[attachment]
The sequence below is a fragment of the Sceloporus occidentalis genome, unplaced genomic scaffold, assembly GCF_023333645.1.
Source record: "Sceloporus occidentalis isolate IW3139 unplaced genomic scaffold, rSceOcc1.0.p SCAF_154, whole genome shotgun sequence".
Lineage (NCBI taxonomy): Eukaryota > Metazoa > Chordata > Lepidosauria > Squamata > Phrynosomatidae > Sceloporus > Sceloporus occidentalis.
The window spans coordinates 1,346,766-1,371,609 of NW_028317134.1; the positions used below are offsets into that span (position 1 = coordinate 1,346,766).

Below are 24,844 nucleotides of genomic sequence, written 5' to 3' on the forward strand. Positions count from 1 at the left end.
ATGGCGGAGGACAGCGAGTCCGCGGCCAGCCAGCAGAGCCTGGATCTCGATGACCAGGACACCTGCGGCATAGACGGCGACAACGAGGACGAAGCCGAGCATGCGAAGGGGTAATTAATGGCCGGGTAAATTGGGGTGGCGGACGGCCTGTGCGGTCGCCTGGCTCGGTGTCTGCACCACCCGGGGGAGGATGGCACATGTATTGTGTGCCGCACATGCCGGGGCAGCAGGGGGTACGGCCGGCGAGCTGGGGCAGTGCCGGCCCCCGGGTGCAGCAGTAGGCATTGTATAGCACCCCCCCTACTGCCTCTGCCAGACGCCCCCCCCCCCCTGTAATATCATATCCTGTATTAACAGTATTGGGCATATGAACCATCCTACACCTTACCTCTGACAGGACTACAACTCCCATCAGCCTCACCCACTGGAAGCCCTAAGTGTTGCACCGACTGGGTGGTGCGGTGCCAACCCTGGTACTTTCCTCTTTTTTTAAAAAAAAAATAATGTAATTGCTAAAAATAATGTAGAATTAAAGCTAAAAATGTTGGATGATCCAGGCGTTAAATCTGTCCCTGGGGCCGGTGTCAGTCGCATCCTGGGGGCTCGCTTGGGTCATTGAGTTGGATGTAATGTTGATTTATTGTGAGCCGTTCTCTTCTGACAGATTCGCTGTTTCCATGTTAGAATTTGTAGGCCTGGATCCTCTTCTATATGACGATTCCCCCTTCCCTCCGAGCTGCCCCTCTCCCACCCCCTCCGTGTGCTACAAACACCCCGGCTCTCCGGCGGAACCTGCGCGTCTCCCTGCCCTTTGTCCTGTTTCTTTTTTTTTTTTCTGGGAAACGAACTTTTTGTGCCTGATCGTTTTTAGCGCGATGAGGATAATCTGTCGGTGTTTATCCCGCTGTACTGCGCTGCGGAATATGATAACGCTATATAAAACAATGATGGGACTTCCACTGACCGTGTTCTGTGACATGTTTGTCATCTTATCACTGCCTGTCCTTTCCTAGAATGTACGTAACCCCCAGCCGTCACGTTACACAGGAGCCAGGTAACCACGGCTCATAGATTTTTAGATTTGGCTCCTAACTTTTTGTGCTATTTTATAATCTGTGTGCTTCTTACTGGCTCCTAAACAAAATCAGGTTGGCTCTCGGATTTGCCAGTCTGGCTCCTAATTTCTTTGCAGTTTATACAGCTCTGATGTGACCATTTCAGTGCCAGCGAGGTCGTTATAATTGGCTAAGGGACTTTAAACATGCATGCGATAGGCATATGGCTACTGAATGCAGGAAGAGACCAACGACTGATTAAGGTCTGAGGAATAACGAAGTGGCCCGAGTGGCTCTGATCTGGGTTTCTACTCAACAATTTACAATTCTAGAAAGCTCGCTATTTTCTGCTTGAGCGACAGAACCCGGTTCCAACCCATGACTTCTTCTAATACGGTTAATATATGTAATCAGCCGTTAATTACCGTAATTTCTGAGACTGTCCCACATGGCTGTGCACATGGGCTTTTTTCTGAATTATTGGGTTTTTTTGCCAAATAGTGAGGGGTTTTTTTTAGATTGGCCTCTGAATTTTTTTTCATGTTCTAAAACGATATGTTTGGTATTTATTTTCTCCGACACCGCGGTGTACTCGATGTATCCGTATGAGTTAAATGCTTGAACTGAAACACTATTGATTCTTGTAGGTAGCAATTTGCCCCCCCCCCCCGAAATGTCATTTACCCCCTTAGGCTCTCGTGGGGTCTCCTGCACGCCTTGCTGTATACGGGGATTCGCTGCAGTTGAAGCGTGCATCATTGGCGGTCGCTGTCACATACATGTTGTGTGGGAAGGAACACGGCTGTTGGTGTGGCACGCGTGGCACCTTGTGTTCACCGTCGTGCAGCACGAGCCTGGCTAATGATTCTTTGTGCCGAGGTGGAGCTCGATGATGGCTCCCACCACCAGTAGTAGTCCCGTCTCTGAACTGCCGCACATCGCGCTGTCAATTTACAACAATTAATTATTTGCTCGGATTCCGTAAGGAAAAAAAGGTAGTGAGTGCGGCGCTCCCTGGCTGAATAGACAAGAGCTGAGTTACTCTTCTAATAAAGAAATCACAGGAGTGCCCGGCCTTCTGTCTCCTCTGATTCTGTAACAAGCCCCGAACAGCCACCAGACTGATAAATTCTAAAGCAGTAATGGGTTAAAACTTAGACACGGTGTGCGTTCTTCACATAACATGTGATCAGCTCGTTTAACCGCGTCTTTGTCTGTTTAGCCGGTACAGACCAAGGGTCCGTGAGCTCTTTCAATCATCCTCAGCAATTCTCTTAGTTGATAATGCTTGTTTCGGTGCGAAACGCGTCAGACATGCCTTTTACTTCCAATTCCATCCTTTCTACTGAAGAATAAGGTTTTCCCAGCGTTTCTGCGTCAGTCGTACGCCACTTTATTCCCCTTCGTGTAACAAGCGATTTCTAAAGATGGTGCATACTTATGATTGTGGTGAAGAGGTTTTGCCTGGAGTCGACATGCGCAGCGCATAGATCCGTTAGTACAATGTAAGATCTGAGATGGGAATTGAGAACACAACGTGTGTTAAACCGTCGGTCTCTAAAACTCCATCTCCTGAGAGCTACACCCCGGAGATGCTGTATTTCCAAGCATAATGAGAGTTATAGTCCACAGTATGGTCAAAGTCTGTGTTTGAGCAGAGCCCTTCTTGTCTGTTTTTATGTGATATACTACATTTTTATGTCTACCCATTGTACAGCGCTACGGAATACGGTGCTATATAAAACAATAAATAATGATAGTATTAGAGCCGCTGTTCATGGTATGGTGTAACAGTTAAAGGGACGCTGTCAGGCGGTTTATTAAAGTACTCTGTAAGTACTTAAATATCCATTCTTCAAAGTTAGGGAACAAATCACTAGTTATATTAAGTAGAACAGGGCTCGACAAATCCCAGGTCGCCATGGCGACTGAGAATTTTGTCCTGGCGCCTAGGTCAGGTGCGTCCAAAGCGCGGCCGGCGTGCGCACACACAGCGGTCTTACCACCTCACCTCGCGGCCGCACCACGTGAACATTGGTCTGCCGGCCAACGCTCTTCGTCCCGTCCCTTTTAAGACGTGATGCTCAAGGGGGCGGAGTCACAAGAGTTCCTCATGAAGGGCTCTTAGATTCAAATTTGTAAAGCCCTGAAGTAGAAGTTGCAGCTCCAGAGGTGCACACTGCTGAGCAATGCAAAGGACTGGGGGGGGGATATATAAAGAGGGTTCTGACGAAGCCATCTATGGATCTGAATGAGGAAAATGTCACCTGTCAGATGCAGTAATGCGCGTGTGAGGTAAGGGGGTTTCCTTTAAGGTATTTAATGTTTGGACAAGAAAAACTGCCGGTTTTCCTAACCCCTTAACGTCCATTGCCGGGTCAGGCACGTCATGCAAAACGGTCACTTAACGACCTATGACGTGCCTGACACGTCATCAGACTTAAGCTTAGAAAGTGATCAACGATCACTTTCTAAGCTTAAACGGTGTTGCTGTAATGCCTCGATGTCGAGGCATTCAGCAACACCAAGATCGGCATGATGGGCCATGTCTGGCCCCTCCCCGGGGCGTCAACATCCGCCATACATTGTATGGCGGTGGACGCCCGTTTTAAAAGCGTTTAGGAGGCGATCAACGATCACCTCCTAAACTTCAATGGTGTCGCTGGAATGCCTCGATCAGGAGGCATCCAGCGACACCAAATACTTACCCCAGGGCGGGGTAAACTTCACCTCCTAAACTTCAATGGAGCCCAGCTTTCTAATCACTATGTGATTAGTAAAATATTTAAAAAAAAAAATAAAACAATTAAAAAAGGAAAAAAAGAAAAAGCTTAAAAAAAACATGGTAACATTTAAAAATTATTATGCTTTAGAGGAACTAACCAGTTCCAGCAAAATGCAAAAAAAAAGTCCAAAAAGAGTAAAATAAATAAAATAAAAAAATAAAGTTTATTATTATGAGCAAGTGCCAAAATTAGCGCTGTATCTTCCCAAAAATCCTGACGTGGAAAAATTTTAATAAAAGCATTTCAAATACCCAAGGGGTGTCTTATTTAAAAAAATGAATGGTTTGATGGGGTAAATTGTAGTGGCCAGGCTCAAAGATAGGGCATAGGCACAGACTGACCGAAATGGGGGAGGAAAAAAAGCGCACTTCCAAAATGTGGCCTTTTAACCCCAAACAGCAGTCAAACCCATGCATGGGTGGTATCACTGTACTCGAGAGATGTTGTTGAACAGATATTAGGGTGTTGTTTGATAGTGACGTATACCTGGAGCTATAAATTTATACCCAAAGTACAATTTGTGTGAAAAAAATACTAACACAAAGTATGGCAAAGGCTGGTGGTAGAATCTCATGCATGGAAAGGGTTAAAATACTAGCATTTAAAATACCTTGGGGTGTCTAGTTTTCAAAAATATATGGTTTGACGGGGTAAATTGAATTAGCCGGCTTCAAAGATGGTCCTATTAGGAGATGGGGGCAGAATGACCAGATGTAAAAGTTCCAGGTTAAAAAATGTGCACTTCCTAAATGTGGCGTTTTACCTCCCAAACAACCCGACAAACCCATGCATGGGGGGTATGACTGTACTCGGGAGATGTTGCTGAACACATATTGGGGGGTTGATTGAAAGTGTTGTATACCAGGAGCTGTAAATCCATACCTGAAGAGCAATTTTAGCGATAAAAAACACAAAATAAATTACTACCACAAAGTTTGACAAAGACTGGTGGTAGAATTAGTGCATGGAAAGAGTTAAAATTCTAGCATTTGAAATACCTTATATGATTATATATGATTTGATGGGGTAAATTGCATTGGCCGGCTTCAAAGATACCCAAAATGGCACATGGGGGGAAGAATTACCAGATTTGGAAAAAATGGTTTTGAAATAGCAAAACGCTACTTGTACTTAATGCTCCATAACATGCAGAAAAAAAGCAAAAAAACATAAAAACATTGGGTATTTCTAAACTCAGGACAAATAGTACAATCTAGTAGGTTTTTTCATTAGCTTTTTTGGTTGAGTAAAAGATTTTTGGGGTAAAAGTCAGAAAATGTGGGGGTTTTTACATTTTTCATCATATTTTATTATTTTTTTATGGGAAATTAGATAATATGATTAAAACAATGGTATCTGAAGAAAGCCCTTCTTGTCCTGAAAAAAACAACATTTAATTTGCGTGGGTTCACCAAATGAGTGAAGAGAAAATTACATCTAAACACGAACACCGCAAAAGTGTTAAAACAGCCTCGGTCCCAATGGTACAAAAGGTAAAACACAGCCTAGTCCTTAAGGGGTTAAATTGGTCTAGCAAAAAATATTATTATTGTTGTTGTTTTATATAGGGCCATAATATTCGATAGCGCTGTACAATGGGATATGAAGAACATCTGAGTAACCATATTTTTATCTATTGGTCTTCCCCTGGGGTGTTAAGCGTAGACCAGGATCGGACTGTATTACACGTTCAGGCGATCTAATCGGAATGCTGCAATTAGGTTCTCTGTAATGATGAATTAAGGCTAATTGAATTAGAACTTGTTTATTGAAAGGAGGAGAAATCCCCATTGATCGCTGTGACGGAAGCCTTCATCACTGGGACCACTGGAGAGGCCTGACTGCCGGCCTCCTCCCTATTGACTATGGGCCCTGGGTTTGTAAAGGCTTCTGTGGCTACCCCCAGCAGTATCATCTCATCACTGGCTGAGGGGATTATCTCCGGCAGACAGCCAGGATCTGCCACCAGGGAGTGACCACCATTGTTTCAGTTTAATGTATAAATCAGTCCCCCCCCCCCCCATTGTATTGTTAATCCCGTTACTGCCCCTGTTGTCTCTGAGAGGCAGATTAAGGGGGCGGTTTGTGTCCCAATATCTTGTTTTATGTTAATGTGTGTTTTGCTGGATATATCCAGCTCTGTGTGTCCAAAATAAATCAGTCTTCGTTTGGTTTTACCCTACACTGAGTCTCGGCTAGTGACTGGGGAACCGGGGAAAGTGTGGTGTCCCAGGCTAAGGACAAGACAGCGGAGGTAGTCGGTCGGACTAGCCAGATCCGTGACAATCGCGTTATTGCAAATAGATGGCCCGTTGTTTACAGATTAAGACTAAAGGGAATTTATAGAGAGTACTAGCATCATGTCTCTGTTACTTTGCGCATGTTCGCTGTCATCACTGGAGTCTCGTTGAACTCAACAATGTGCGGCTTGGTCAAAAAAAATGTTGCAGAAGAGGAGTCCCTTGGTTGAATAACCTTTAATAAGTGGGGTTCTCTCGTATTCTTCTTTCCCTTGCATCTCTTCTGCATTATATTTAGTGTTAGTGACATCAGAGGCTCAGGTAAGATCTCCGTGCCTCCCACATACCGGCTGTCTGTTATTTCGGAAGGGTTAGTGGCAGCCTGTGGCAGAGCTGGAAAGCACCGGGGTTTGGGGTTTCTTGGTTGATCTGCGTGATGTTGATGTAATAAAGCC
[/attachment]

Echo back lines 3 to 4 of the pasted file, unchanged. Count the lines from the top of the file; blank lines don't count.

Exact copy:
Lineage (NCBI taxonomy): Eukaryota > Metazoa > Chordata > Lepidosauria > Squamata > Phrynosomatidae > Sceloporus > Sceloporus occidentalis.
The window spans coordinates 1,346,766-1,371,609 of NW_028317134.1; the positions used below are offsets into that span (position 1 = coordinate 1,346,766).